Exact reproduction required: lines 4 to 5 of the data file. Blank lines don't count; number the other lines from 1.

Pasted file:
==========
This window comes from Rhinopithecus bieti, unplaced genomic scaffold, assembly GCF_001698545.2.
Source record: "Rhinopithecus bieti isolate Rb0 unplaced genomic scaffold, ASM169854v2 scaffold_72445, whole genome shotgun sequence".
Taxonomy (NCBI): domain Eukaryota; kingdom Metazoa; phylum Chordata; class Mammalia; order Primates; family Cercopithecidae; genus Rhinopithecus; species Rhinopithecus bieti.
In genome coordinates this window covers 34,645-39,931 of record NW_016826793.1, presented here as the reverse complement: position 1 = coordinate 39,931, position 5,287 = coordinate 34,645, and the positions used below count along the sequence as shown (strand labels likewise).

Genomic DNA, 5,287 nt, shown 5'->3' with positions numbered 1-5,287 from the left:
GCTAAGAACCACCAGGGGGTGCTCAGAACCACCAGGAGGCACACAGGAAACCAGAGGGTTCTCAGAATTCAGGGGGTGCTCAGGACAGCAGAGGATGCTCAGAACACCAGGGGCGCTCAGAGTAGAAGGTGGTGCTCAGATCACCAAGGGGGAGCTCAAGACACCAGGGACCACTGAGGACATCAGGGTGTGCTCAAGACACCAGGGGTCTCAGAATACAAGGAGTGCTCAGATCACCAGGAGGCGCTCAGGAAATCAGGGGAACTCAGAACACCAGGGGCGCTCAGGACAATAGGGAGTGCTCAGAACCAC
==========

In genome coordinates this window covers 34,645-39,931 of record NW_016826793.1, presented here as the reverse complement: position 1 = coordinate 39,931, position 5,287 = coordinate 34,645, and the positions used below count along the sequence as shown (strand labels likewise).

Genomic DNA, 5,287 nt, shown 5'->3' with positions numbered 1-5,287 from the left: